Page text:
Changing requirements and rapid feedback
Any development process has to cope with ambiguity and change in the requirements.
The requirements are rarely clear at the start of a development, despite
the best efforts of the analysts; the installation of a system or new features
inevitably changes the users' working practices, and thereby their requirements;
and in any case, the world changes and the consequently so do the requirements.
For this reason, all modern development processes are incremental.
They all focus on a short loop between the end users and the developers.
Users (or at worst, analysts representing them) should be part of the development
process. The sooner we can put something before them and get their feedback,
the sooner we can get a clearer picture of what they really need, and work
This fundamental motivation has been the driving force behind the recent move towards agile methods.
In their wake have come a range of agile technologies, from testing tools to online project managers.
Feedback from working software
Where possible, we show the users actual working software at an early stage,
and then improve on it using their feedback.. Tactics for minimising the
loop time include:
Component based development, in which
each usable software product is built from ready-made components plus a
variable amount of 'glue'.
Minimise the amount of 'ceremony': analysis, documentation, and bureaucracy.
Don't reduce QA, but integrate it intimately into the design process. These
are among the practices of eXtreme Programming.
Deliver a 'vertical slice' first, chosen to get the maximum useful feedback
from the users (by giving them functionality that they can minimally but
realistically try out; or giving them something that enables them to experiment
in the fuzzier areas). One of the benefits of object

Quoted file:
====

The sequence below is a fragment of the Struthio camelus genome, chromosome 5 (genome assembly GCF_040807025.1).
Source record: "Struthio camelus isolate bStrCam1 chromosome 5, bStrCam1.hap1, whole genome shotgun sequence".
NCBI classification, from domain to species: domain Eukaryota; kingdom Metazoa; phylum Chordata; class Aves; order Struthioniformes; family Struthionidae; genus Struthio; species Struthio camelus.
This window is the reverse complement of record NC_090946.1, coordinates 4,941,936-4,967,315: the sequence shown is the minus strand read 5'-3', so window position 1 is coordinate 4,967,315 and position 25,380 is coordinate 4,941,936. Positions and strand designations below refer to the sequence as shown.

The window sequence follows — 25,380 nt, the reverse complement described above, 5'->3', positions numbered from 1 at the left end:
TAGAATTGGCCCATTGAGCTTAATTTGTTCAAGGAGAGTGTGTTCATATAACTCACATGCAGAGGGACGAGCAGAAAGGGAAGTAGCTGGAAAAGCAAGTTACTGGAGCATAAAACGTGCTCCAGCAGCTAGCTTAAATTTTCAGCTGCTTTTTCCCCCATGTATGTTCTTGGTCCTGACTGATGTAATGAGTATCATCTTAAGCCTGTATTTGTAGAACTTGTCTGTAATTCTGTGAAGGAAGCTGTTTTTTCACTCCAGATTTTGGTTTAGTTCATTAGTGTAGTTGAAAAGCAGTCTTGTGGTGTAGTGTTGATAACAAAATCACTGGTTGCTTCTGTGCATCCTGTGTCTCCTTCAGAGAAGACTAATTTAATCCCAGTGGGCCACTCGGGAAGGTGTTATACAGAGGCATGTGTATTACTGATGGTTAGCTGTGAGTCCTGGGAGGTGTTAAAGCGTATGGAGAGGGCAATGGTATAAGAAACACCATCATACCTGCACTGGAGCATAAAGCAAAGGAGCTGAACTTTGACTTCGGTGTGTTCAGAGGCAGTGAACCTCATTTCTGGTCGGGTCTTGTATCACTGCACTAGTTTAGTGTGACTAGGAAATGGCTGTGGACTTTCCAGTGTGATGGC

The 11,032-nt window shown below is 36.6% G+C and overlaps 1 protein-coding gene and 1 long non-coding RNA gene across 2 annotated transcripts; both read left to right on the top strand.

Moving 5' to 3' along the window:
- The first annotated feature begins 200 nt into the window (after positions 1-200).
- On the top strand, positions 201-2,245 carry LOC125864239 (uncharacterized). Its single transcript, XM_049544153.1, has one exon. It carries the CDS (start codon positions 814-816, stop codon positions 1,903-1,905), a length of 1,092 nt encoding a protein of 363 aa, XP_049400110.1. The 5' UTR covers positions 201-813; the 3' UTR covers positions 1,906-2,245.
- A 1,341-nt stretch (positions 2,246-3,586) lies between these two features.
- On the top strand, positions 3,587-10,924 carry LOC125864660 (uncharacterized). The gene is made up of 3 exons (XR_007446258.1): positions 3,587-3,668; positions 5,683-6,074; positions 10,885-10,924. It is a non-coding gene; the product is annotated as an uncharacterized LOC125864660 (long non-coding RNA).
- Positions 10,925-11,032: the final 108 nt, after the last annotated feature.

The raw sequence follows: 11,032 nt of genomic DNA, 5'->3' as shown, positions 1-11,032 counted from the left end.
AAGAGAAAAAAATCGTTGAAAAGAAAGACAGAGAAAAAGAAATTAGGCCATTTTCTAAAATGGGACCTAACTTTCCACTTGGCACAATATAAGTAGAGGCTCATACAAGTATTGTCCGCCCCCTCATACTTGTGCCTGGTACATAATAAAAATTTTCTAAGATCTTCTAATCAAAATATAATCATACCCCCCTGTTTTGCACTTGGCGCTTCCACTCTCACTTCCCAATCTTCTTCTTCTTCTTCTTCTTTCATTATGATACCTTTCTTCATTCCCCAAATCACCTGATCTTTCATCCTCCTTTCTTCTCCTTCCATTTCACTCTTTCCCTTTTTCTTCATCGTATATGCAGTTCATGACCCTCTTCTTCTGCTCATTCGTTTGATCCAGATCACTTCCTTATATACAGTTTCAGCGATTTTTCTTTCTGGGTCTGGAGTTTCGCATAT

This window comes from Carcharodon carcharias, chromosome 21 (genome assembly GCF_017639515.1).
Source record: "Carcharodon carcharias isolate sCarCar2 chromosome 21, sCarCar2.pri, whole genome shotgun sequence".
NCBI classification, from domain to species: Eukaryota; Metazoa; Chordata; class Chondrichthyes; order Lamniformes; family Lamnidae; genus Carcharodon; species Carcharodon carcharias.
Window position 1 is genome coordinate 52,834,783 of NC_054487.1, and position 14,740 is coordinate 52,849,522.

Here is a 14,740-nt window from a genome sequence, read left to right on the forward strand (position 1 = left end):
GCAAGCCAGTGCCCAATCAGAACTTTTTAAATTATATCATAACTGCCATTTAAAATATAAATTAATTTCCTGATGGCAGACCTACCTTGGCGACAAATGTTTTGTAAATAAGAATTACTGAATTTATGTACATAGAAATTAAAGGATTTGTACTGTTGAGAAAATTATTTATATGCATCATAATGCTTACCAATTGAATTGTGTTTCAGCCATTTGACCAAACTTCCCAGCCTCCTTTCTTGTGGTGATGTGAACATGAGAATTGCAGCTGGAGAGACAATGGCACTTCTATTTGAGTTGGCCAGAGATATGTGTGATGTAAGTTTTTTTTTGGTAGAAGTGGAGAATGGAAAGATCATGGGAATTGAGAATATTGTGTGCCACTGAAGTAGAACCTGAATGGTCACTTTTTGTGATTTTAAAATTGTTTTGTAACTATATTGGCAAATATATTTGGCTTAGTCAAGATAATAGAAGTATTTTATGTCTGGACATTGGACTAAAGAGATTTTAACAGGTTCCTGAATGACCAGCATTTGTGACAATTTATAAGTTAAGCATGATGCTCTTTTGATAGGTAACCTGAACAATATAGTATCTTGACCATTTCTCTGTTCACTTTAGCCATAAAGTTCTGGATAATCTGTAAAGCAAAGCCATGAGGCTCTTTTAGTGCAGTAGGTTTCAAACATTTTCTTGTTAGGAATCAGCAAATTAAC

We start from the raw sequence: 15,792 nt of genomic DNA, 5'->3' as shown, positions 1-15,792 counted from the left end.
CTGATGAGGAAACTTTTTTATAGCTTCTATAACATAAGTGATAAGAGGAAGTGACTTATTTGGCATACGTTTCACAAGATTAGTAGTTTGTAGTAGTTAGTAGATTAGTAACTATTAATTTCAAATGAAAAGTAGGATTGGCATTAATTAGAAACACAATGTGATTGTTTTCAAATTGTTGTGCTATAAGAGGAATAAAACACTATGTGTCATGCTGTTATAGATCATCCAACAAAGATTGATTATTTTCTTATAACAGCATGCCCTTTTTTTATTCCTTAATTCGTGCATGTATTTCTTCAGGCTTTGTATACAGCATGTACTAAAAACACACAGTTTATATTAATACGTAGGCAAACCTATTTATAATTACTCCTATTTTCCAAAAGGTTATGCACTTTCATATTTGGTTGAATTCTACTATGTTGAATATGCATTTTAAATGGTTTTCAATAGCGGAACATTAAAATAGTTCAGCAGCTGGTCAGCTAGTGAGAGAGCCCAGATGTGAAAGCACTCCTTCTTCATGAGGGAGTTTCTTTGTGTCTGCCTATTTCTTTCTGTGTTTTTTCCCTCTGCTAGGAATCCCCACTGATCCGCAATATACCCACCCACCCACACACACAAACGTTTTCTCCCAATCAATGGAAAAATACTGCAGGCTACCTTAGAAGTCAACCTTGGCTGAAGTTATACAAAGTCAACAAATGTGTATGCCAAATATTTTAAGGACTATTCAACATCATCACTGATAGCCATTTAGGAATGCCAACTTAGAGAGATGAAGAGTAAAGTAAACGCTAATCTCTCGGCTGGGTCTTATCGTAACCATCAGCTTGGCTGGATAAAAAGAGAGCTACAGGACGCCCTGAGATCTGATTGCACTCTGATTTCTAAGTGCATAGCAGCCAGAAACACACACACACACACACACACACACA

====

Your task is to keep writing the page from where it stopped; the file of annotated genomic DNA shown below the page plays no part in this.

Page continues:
oriented programming is that it makes it easy to extend or restructure
the slice later.
Feedback from model-building
It isn't always possible to build enough software early enough to get effective
feedback. There may be no components available; the minimal useful slice
may still require a great deal of programming and risk not giving an overall
picture. (These conditions often apply when venturing into a new field;
by contrast, where there are many similar programs available, the components
and the understanding of what's required are all there.) In this situation,
we need to build models, simulations and scenarios, and take the users
through the requirements on paper or as a slide show. Using coherent
modeling techniques like those of Catalysis™,
we can generate many questions to the users that would not otherwise have
been thought of.
Models and higher ceremony are also important in designing reusable
components, since we don't know what other components any one othem
will be coupled to in a working product.
Whether or not the earlier cycles involve building models or software,
the idea of incremental development is that something tangible is produced
every cycle. A cycle may be from three to six weeks; it's always the same
within a particular project. A regular visible delivery is good for morale:
it makes everyone — developers, users, management — feel that we're
definitely getting somewhere, and gives a clear idea of how the project